Tottenham Hotspur have played in two competitive matches this season. Their best player has featured in neither of them. Luka Modric was 'ruled out' of Spurs' Hearts match with a slight hamstring injury, but he also failed to take the field against Manchester United and Tottenham were subsequently pasted by a midfield that featured Anderson and Tom Cleverley in the centre. At this point, even Harry Redknapp has admitted that Modric is sitting because he doesn't want to play for Spurs, hoping instead for a move to Chelsea.
But you already knew all that. At least, I sure hope you do, because God knows that nobody's shut up about it since Saturday (and I'm to blame there as well, since hey, writing material). You also probably know that Harry Redknapp has said that Modric has sat out because he's 'confused' about the situation and that Spurs will be offering him a new deal. But I'm going to talk about that anyway, because whenever anyone says anything that patronising I kind of feel like it deserves some comment.
Confused? Really? Luka Modric doesn't strike* me as confused in the slightest. He wants to move to Chelsea, and does not want to play for Spurs, and therefore he is not playing for Spurs. That's not the mark of a confused person, unless you're using 'confused' for 'misguided', in which case you are a bona fide prat.
*Unfortunate word choice, in the circumstances.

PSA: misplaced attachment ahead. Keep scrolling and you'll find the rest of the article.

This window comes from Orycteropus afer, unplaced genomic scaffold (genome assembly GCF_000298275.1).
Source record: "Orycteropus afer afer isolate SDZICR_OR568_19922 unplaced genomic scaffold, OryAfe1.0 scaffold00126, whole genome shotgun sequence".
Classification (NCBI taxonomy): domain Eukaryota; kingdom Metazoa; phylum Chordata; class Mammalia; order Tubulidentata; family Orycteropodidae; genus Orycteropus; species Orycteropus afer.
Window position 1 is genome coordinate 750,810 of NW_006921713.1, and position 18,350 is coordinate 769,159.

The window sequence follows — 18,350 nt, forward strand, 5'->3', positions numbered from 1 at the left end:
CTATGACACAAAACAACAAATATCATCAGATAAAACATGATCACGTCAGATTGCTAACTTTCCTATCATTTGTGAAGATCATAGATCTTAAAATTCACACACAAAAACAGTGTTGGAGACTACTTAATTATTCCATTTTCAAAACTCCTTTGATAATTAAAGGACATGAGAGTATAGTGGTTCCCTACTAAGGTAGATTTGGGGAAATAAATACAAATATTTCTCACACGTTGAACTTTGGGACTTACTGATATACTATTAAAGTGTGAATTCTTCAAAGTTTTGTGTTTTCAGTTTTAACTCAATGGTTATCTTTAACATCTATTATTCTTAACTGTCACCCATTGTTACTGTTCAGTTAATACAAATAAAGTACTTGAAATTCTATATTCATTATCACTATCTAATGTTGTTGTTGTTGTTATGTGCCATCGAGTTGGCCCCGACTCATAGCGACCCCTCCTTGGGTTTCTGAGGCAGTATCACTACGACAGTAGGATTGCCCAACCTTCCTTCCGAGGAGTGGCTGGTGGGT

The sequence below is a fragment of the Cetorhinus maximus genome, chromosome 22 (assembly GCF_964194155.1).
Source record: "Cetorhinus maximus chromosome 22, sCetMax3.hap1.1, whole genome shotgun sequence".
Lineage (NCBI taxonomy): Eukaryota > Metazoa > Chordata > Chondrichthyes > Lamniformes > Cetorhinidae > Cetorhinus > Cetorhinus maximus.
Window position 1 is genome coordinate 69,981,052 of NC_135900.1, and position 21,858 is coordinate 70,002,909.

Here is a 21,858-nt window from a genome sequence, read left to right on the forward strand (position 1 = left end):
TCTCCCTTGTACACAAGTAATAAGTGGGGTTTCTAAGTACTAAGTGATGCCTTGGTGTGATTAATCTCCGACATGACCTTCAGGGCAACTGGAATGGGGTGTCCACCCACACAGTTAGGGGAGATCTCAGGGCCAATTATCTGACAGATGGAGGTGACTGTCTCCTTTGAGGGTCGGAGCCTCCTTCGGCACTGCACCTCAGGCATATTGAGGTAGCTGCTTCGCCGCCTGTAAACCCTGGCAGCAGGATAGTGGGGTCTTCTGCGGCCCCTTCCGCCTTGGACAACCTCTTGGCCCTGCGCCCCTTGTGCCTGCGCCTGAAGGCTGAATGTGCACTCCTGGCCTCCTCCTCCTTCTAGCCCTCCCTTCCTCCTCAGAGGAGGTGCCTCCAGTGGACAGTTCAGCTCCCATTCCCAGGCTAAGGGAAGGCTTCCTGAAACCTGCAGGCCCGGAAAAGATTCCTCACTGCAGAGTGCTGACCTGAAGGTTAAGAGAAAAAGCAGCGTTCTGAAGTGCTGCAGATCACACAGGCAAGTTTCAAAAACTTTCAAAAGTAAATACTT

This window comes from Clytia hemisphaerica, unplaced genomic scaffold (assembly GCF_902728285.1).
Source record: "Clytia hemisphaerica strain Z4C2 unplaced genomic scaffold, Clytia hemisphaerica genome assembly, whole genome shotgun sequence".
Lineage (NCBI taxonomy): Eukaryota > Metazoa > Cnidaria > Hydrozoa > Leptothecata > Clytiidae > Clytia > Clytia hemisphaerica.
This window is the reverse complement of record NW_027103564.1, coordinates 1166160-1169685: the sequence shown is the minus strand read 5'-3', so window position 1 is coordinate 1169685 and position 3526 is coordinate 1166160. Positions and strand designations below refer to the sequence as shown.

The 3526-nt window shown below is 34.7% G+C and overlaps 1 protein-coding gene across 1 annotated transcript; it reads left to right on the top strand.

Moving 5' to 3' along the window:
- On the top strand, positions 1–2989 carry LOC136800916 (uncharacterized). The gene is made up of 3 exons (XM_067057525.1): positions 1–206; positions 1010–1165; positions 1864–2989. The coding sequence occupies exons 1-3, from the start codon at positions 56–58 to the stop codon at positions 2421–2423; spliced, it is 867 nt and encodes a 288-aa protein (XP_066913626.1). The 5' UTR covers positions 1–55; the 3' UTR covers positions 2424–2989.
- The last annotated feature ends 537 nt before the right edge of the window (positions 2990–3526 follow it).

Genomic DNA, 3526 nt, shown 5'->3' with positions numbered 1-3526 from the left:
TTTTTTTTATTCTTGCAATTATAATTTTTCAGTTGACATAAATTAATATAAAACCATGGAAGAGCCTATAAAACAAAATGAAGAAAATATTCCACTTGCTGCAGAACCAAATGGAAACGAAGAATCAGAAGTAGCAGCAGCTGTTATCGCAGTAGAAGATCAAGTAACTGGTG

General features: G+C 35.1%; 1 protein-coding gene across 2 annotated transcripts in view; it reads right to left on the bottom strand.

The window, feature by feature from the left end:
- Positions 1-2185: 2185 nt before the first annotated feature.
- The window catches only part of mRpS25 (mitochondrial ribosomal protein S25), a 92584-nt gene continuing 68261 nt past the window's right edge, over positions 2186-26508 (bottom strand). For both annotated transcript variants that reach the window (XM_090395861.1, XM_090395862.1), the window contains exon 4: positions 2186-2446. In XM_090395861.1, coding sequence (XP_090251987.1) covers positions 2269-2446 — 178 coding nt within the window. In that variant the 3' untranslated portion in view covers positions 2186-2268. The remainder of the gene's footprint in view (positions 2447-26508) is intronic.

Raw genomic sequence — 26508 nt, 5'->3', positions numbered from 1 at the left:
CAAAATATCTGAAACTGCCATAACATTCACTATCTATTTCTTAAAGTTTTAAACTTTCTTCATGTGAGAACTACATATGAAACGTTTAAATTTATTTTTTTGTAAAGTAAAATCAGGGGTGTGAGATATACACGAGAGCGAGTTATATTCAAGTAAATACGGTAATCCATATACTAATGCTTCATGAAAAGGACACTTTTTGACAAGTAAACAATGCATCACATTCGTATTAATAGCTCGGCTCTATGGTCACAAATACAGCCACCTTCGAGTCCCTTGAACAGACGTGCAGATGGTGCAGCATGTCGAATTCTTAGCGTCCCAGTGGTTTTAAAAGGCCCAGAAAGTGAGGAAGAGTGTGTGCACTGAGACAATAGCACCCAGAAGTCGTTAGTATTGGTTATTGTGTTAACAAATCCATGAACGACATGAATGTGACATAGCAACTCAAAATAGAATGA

Spurs are substantially under-paying Modric and Chelsea offer him the better chance of winning trophies. There's nothing particularly unclear about the situation, and the player can force through a transfer by refusing to play. Which he is in fact doing. Calling Modric 'confused' because he's taking steps to secure a transfer to Chelsea is seems to imply that he's doing this all by accident, which he isn't, and is pretty deeply insulting to Modric-the-human-being-who-wants-to-leave.
Obviously, Tottenham would be in trouble if Modric left, and Chelsea's pursuit of him should probably be generating more 'tapping-up' comments than it has so far, so the Blues hardly hold the moral high ground on this one. But calling sitting out of a match to force a move the act of someone who's simply confused is beyond patronising, which has been a theme of this transfer saga from the very beginning.
Spurs had the chance to become an established Champions League team. They've failed to take it, and their best player wants to move on as a result. Chelsea's bids, in Redknapp's own words (glad to see that they exist now) are 'no longer derisory'. It's time to either sell or convince Modric to play - but for goodness sake, Spurs, treat him like a real person rather than a lost little child who doesn't know what's good for him.